A goal in life is not to get rid of stress, but to get the right type of stress | Sapolsky talks | #stress

Stress is all about the individual’s perception of a situation. When something is perceived to be threatening, it kickstarts a range of biological and behavioural responses. The problem with the way we have evolved is that we can evoke these responses to our own thinking, and in doing so, affect every system in the body. Common problems associated with persisting stress include chronic musculoskeletal pain, irritable bowel syndrome, migraine, pelvic pain, fertility issues to name but a few. Cognitively, stress can negatively affect our ability to focus, recall and learn, thereby impacting upon performance at school or work.

The World renowned expert on stress, Robert Sapolsky talks:

Sleep and pain | Some tips on getting the rest you need

Create good sleep habits

Sleep is important. We do not feel good when we have missed even one or two nights. For those who suffer persisting sleep disturbance, this is a huge problem that requires multidimensional thinking.

Here are some tips:

1. Develop a routine of going to bed at the same time, i.e./ create a good habit.
2. Have a calming time before bed: within the routine practice mindful breathing for a few minutes.
3. Avoid stimulation via television, other devices with a screen (the light is stimulating) or reading thought-provoking material.
4. Check your evening diet. Avoid eating close to bedtime making time for digestion. If you are hungry before bed, try a bowl of cereal as this triggers the release of serotonin that may help sleep.
5. Avoid caffeine and alcohol that can both affect sleep.

Developing a good sleep habit can take some time. It is important to develop a routine so that the habit can be created and become entrenched. It is of course not just the moments before bed that are important, however, focusing upon this is a good start point. This alongside the regular practice of mindfulness, exercise, healthy work and social habits can make an enormous difference.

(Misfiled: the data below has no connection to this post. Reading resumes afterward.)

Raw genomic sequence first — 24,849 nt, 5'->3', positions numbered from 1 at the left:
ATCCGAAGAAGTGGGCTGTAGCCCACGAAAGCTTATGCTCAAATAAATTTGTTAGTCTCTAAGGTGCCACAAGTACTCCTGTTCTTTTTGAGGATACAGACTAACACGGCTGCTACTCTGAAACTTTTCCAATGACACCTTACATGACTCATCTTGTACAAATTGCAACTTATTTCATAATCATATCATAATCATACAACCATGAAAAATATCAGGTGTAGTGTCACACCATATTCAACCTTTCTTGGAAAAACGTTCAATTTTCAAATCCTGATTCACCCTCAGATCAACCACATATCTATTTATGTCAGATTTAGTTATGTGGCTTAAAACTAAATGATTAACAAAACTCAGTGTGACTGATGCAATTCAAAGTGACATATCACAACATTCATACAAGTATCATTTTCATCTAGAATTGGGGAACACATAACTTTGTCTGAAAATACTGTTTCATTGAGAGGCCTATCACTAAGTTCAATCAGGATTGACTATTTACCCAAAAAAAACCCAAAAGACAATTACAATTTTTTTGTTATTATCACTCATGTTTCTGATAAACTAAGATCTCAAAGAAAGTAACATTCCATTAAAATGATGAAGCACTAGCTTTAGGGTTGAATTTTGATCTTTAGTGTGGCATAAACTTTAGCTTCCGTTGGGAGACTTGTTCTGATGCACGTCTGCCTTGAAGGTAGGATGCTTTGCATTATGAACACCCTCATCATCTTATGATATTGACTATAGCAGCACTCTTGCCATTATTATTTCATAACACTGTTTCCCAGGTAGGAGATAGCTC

Visit our clinic site here: Specialist Pain Physio Clinics, London | treating chronic, persisting pain & injury with science and sense

Is there scientific proof that we can heal ourselves? Lissa Rankin talks

This is not as whacky as it may first seem. Our thinking does influence treatment outcomes and most have heard of the placebo effect that boils down to the role of expectation. Catastrophising about pain makes us more inflammatory, voodoo works on a cultural and belief basis in some cases and what we believe will drive our behaviours and choices.

We are multisensory and multidimensional beings. Thoughts and emotions have a molecular basis just as movement. There is activity in the brain when we are thinking that influences the effects of the signals that are travelling from the body to the higher centres. This is called the ‘top-down’ effect.

Lissa Rankin explores the subject here: New age gurus suggest that we can heal ourselves by simply changing our minds, but is this concept grounded in cold, hard science? Lissa Rankin, MD explores the scientific literature, reviewing case studies of spontaneous remission, as well as placebo and nocebo effect data, to prove that our thoughts powerfully affect our physiology when we believe we can get well.



What went well today?

One aspect of working with individuals suffering chronic pain and disease is to enhance their ability to deal with negative thinking and misery. For example, we know that to advance one’s understanding of the condition, pain and influences upon the pain enhances coping by changing the meaning of pain. The meaning is a vital aspect of the problem as this is determined by the beliefs of the individual that in turn drive thinking and behaviours that affect outcomes. A further potent way of tackling negative thinking is mindfulness or focused attention training that develop emotional regulation skills and one’s ability to control where the spotlight of attention lies.